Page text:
"That's what I love about it. It's impossible to do it without your team," she says. "Getting kudos comes with a bit of awkwardness for me because I feel like my husband deserves an award for looking after my children while I was away, the people that worked so hard on Creamerie deserve an award for slogging away for probably a fraction of what they would have got on an international job. I really truly share the appreciation with everyone and I want to acknowledge everyone that's helped me live my dreams."
Kiwi actress Thomasin McKenzie hasn't missed a beat in 2021 with a scheduled packed full of hit films like Last Night in Soho and The Power of the Dog already making waves.
Currently based in New York, the 21-year-old is working on a new movie called Perfect, directed by Olivia Wilde, where McKenzie plays American gymnast Kerri Strug, who famously competed injured in the 1996 Atlanta Olympics and secured America's first-ever gymnastics team gold.
Wilde approached the highly talented Kiwi to play the role, after an extensive search for the right person.
And McKenzie's schedule isn't slowing down anytime soon, with the actress also filming a new BBC drama called Life After Life.
She's already been nominated and won a bevy of awards for her past performance in JoJo Rabbit, and with this much on the cards, 2022 might bring many more nominations her way.
Comedian Melanie Bracewell is killing it both in Oz and back home in NZ.
At just 26, the multi-talented comedian, host and writer is currently hosting The Cheap Seats in Aussie, which has quickly become must-watch TV.
As well as a sell-out comedy tour – The Rumours Are True - and writing for Wellington Paranormal, Bracewell is showcasing her talent across Australasia, and this time it's for more than just her Jacinda Arden impression that broke the internet.
The comedian only started stand-up in 2014 and won the Billy T Award in 2018. She also became a regular on 7-Days and Have you Been Paying Attention, as well as writing for both shows.
Bracewell's new Aussie current affairs style show has already been confirmed for a 2022 season, and it seems Aussies can't get enough of the Bracewell's banter and Kiwi charm.
Ka Hao and Rob Ruha
East Coast's Rob Ruha and Ka Hao, a choir of 24 local rangatahi, went viral in 2021 with their song 35 topping the charts and sweeping the globe on social media platform TikTok.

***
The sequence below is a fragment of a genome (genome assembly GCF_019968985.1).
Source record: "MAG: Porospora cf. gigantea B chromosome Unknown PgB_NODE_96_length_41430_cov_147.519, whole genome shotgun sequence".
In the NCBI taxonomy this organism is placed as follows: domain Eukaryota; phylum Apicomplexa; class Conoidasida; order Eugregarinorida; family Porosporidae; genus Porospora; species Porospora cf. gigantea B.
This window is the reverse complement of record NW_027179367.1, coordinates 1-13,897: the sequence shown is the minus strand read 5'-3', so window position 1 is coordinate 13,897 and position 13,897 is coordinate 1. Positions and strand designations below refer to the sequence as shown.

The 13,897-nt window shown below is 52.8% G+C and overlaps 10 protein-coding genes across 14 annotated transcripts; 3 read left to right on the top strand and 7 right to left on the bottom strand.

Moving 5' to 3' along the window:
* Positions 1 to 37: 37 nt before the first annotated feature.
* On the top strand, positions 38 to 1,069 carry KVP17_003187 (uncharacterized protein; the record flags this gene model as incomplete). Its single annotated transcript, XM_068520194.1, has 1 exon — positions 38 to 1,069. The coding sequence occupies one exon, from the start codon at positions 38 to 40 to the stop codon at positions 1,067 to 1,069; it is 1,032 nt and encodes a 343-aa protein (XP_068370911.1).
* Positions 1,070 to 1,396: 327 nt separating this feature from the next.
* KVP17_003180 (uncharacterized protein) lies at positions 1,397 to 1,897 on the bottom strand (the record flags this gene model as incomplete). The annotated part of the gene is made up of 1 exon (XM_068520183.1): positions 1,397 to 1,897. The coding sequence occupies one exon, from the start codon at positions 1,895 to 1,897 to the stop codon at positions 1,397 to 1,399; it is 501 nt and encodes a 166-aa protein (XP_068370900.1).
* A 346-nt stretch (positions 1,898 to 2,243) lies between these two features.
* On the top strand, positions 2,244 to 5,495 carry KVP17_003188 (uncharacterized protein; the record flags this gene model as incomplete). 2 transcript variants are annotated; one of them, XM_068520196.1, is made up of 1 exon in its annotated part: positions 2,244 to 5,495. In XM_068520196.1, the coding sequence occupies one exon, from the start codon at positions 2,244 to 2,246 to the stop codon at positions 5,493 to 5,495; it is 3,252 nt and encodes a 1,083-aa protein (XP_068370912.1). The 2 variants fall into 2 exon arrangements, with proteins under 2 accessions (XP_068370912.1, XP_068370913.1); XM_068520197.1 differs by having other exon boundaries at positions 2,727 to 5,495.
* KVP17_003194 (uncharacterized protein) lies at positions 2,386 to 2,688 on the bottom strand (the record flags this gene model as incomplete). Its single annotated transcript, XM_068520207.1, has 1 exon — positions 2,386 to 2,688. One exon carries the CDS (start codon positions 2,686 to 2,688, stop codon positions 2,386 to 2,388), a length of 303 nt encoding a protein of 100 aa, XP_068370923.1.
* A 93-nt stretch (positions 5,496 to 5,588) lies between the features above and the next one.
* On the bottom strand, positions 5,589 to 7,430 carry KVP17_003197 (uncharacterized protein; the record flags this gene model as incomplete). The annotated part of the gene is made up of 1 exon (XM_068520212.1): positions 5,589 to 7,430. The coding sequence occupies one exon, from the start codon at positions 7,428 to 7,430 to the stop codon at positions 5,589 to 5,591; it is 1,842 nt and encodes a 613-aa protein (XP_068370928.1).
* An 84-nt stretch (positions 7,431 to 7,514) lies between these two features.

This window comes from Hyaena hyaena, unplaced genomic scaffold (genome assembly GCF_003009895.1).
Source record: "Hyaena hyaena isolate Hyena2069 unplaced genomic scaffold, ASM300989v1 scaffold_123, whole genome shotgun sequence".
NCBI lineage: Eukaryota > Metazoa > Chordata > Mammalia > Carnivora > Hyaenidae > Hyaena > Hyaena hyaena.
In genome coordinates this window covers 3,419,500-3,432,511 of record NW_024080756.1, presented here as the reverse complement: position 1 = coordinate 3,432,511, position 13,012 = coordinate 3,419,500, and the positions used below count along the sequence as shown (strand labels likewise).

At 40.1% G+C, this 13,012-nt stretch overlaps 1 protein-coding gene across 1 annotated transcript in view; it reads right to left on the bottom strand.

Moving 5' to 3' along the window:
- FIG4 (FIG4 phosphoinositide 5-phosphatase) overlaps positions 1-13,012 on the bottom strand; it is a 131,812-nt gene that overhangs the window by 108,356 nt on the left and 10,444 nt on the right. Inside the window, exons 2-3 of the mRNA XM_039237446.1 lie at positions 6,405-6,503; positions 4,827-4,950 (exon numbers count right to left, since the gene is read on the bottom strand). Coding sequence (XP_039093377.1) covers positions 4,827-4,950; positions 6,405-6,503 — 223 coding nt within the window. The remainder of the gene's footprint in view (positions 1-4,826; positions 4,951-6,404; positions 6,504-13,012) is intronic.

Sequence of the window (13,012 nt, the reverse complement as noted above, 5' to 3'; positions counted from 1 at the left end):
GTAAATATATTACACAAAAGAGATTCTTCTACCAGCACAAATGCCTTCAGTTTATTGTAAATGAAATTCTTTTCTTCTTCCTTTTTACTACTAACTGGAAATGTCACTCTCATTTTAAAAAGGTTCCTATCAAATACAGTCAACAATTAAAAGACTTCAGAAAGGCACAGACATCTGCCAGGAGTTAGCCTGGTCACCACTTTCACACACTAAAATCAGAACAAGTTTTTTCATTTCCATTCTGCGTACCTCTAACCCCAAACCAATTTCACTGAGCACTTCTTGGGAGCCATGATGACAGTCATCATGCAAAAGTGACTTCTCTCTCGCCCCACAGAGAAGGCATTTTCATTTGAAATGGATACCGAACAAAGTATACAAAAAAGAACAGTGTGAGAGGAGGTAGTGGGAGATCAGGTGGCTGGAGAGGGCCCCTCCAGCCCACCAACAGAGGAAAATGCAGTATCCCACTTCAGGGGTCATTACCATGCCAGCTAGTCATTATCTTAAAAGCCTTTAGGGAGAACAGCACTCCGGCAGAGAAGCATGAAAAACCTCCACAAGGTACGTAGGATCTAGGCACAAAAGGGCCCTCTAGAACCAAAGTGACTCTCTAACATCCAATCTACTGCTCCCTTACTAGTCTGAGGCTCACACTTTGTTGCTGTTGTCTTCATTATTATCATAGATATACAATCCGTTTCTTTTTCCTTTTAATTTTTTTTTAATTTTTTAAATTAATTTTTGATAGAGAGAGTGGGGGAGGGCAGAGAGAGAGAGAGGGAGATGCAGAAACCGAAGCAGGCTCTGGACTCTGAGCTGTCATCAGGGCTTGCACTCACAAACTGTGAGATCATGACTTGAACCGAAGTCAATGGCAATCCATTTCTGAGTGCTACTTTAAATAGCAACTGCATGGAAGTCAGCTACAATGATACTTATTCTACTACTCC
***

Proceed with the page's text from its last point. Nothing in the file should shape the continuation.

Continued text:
Having a song go viral on TikTok gives artists massive reach on the global scale and the success of the song put Māori culture in front of millions worldwide, spawning a trend that saw people from around the world interact respectfully with waiata and kapa haka.
35 – a reference to the road less travelled from Ōpotiki to Tūranganui-a-Kiwa (Gisborne) - was the fastest-rising local release on the charts in streams and radio play.
The song is both joyful and unbelievably catchy, with iconic scenery boasting throughout the must-watch music video - which has over 2 million views on YouTube.
From the United States to Europe and Asia, content creators on TikTok made dances, duets, and reviews of 35, boosting its popularity and proudly platforming Māori song and dance.
If you sat and cried to a strikingly soulful song on the radio this year, chances are Teeks was the man behind the melody.
The impeccable talent that is Teeks stunned Kiwis at the Civic in 2021, celebrating his debut album Something To Feel and selling out his six-stop NZ tour.
He's a reluctant pop star, but the New Zealand soul singer took 2021 by the horns, releasing songs while filling the nation's hearts and with messages of finding love and overcoming loss.
The singer-songwriter is also a finalist for five awards this year at the Aotearoa music awards, including album of the year, single of the year, best solo artist of the year, best Māori artist of the year and best soul/RnB artist.
Adding to his admirable repertoire, Teeks also used 2021 to tackle the bigger social and political issues - taking down anti-vaxxers, misuse of the Whakaputanga flag, misinformation, and always staying true to his roots.